On Saturday, my brother and I finally started working on the bike around noon. We drilled out the pipes using a hole-saw and broke the baffles off to open up the exhaust. Resisting the urge to start up the bike to hear the new sound, we then removed the tank and opened up the carburetor. Changing the jets is not really a difficult job- if you know what you are doing. Fortunately, I had printed instructions and pictures from this site. The rejet went pretty smoothly, except for the panic attack I had when I thought I had lost a tiny 'O' ring in the carburetor. I replaced the stock main jet with the 155 main jet from the Dynojet kit and also replaced the jet needle and spring. Dynojet does not provide a pilot jet, instead they recommend backing out the mixture screw 3.5 turns. By the time we dropped the K&N filter in and put the tank back on, it was almost 6:00pm. I was quite nervous when it was time to fire up the bike. Had we missed something? Did we put the carb back together properly or were we going to hear horrible, grinding noises and see black smoke and sparks?
It took a couple of tries for the gas to get to the engine but once it fired, what a sound. The de-baffled pipes sound a lot better ( and louder!) than stock. I took a ride around the block and right off the bat, I notice that the throttle was more responsive.The real test would be the mid-range and top end response, but it had gotten cold and dark by then. Happy that at least I hadn't screwed it up, I reluctantly parked the bike for the night.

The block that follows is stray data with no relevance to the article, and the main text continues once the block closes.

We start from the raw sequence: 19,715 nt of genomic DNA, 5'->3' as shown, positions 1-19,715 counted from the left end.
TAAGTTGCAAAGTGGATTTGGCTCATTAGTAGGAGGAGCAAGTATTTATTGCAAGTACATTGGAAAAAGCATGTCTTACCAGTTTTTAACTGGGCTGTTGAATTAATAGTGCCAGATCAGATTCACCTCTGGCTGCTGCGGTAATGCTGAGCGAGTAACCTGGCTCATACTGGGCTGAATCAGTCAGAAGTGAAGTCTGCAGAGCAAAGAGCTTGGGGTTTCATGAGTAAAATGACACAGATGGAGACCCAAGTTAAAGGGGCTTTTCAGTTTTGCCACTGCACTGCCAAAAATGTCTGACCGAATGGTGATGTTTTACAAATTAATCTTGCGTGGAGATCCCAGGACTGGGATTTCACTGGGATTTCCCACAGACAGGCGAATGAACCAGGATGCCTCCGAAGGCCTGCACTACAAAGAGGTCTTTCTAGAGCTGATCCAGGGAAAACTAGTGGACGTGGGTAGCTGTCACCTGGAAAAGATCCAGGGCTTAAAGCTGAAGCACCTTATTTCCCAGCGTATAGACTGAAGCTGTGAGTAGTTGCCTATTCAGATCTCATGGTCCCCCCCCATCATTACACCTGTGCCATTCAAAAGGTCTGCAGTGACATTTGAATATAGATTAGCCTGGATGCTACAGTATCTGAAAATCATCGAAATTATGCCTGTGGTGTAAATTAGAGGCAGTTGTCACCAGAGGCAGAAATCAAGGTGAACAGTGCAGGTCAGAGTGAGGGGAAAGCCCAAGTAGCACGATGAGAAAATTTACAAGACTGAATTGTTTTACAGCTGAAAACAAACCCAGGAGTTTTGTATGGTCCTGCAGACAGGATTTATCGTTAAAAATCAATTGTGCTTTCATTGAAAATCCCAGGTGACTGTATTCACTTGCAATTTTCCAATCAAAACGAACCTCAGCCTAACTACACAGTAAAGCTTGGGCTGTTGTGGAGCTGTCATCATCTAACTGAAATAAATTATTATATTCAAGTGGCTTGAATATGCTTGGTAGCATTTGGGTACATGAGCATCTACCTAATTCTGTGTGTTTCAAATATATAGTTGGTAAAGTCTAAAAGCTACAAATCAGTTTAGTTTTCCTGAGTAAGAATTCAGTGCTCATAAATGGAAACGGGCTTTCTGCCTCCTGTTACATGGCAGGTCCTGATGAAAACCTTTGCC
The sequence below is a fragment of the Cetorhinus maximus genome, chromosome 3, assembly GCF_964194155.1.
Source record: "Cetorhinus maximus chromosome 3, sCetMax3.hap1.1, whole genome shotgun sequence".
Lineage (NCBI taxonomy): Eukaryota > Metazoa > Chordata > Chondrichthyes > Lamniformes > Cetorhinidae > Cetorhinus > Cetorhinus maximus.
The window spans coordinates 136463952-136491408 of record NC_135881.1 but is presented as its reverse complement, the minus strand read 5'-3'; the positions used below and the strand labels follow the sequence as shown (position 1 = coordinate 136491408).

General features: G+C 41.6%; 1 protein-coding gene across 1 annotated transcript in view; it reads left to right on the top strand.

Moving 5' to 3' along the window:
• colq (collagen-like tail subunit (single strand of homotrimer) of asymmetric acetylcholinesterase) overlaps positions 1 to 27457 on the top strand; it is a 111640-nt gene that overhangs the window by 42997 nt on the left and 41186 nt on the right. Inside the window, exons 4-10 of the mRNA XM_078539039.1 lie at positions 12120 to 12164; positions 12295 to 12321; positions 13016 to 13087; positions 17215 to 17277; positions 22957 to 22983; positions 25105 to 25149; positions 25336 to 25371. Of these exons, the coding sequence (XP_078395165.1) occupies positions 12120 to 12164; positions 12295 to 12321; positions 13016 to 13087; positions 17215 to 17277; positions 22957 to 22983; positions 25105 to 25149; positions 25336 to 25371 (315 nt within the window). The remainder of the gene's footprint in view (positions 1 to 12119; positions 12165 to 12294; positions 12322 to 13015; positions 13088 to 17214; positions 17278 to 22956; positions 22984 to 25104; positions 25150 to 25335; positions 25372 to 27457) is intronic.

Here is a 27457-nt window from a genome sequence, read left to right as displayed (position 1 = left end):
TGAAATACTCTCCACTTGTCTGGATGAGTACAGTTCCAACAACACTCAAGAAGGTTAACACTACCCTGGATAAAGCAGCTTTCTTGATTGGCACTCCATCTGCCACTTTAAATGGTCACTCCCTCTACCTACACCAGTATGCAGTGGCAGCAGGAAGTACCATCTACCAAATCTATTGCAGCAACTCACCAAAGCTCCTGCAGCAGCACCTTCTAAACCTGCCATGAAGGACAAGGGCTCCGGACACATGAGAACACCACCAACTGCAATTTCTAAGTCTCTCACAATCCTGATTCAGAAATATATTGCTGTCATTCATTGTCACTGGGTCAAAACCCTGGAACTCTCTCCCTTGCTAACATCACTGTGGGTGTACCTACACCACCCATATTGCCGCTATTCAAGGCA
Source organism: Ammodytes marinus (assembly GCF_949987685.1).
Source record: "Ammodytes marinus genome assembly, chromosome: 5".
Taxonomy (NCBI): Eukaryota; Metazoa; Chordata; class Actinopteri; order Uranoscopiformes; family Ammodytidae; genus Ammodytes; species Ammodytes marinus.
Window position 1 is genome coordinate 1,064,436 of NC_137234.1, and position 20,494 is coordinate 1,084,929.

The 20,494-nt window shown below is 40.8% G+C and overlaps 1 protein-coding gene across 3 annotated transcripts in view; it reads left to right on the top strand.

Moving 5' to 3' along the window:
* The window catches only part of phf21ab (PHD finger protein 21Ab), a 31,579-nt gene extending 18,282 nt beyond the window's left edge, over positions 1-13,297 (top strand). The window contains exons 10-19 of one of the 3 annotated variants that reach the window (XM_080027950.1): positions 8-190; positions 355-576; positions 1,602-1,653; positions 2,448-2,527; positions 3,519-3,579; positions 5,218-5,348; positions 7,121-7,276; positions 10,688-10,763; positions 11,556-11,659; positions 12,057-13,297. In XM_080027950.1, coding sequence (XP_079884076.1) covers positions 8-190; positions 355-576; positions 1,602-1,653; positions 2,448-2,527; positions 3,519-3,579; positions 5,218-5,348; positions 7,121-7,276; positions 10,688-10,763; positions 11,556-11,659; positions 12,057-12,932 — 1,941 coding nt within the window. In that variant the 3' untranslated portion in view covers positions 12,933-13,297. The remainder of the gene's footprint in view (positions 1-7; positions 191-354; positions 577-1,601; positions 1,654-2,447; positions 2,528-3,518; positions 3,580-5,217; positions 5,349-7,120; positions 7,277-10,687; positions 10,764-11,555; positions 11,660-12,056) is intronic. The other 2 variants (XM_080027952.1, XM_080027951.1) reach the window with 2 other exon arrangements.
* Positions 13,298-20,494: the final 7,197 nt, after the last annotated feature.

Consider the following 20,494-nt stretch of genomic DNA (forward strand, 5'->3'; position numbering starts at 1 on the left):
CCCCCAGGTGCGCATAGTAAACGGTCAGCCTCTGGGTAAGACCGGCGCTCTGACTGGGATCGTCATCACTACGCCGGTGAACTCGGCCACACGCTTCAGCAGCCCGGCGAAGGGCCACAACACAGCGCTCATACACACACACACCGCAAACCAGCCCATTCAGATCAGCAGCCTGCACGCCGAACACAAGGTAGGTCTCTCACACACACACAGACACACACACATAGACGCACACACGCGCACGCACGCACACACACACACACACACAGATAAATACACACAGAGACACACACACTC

On Sunday, I went to my first NFL game ( The Cincinnati Bengals vs the San Diego Chargers). It was a great game, but the Bengals lost. This morning (Monday) I finally tested the bike for a couple of hours on some local back-roads. I must say I am extremely pleased with the results. It feels like there is more torque in every gear and the throttle response is phenomenal-snap it open and the bike takes off like a scalded cat. Ok, so I still can't pop a wheelie, but gimme a break, its a 600lb cruiser!
After the test ride, I let the bike cool down and then used some Blue-Job to restore the discolored chrome on the front cylinder header pipe. Blue-Job actually works-the chrome is almost back to its original luster. Now that the bike is not running lean ( i.e. high air to fuel ratio), the pipes won't get so hot and discolor again.
Its mid-November but riding season is not yet over for me. As long as there's no snow or black ice out there, I intend to ride!


Monday, October 23, 2006

Fall Colors trip to West Virginia and Virginia

Trip Summary ( for those who just want to see the pictures!): 3 days, 1015 miles. Rode on some fantastic roads in W. Virginia and did half of the Skyline Drive in Virginia. Camped both nights. Scroll down for some pictures.

Day 1: It was a bleak, wet Friday morning when I set out for W. Virginia. It had rained heavily the previous night but the forecast said there would be no rain Friday. I had packed everything I needed in the Harley-Davidson sissy bar bag (borrowed from John) and my two saddlebags. Clothes, tools, chargers for the camera and phone, rain-gear, fleece, toiletries, some trail-mix, water. The tent and sleeping bag were strapped on to my luggage rack. Despite the gloomy weather, I was feeling pretty good. There was that feeling one gets when embarking on a much anticipated trip-a mix of excitement and nervousness that was more potent than the 3 cups of coffee I'd consumed !